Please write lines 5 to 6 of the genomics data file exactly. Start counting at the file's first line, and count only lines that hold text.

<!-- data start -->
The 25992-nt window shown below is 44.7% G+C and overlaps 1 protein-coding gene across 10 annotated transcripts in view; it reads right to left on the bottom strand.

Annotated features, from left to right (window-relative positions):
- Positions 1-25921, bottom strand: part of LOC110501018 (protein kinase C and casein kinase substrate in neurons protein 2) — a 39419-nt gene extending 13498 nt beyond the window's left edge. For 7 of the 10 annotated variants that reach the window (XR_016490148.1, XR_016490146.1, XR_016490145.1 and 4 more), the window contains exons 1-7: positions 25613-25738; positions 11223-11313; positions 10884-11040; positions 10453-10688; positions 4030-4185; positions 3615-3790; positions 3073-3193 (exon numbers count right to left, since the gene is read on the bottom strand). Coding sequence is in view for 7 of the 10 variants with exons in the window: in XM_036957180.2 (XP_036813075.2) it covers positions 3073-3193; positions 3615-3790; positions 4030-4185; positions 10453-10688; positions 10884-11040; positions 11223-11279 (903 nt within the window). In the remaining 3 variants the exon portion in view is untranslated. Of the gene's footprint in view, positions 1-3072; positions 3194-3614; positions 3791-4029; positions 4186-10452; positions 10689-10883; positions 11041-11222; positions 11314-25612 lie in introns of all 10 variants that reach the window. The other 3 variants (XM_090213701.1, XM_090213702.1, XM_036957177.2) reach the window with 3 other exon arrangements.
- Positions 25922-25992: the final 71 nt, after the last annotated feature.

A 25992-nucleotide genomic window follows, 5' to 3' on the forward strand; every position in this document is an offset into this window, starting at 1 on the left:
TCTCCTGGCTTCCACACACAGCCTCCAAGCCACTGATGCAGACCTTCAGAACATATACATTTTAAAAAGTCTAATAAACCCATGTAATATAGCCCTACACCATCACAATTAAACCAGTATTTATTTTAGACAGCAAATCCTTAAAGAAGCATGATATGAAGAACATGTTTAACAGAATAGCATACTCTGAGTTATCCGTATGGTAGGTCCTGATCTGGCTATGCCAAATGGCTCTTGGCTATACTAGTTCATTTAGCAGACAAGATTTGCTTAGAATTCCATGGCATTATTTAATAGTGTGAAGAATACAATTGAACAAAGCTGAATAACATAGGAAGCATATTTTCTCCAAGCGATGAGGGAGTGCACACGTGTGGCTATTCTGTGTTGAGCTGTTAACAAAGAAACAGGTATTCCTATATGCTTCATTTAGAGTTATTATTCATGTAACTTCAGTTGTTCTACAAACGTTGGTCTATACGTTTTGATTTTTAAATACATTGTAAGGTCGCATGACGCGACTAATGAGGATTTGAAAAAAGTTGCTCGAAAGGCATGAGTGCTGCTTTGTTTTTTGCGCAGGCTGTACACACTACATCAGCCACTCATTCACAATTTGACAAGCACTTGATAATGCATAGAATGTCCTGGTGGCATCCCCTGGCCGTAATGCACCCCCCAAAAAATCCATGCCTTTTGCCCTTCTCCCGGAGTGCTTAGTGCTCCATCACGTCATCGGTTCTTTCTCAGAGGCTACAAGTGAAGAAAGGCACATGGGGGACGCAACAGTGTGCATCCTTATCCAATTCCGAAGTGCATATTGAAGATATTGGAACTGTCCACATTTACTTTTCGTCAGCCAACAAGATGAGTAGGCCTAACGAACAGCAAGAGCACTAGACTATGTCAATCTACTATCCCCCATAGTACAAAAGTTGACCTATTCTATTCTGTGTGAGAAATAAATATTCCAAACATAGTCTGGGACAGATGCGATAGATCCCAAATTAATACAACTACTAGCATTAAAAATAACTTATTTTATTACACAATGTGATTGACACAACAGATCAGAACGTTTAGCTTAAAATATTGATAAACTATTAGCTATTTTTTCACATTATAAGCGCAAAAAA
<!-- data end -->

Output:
A 25992-nucleotide genomic window follows, 5' to 3' on the forward strand; every position in this document is an offset into this window, starting at 1 on the left:
TCTCCTGGCTTCCACACACAGCCTCCAAGCCACTGATGCAGACCTTCAGAACATATACATTTTAAAAAGTCTAATAAACCCATGTAATATAGCCCTACACCATCACAATTAAACCAGTATTTATTTTAGACAGCAAATCCTTAAAGAAGCATGATATGAAGAACATGTTTAACAGAATAGCATACTCTGAGTTATCCGTATGGTAGGTCCTGATCTGGCTATGCCAAATGGCTCTTGGCTATACTAGTTCATTTAGCAGACAAGATTTGCTTAGAATTCCATGGCATTATTTAATAGTGTGAAGAATACAATTGAACAAAGCTGAATAACATAGGAAGCATATTTTCTCCAAGCGATGAGGGAGTGCACACGTGTGGCTATTCTGTGTTGAGCTGTTAACAAAGAAACAGGTATTCCTATATGCTTCATTTAGAGTTATTATTCATGTAACTTCAGTTGTTCTACAAACGTTGGTCTATACGTTTTGATTTTTAAATACATTGTAAGGTCGCATGACGCGACTAATGAGGATTTGAAAAAAGTTGCTCGAAAGGCATGAGTGCTGCTTTGTTTTTTGCGCAGGCTGTACACACTACATCAGCCACTCATTCACAATTTGACAAGCACTTGATAATGCATAGAATGTCCTGGTGGCATCCCCTGGCCGTAATGCACCCCCCAAAAAATCCATGCCTTTTGCCCTTCTCCCGGAGTGCTTAGTGCTCCATCACGTCATCGGTTCTTTCTCAGAGGCTACAAGTGAAGAAAGGCACATGGGGGACGCAACAGTGTGCATCCTTATCCAATTCCGAAGTGCATATTGAAGATATTGGAACTGTCCACATTTACTTTTCGTCAGCCAACAAGATGAGTAGGCCTAACGAACAGCAAGAGCACTAGACTATGTCAATCTACTATCCCCCATAGTACAAAAGTTGACCTATTCTATTCTGTGTGAGAAATAAATATTCCAAACATAGTCTGGGACAGATGCGATAGATCCCAAATTAATACAACTACTAGCATTAAAAATAACTTATTTTATTACACAATGTGATTGACACAACAGATCAGAACGTTTAGCTTAAAATATTGATAAACTATTAGCTATTTTTTCACATTATAAGCGCAAAAAA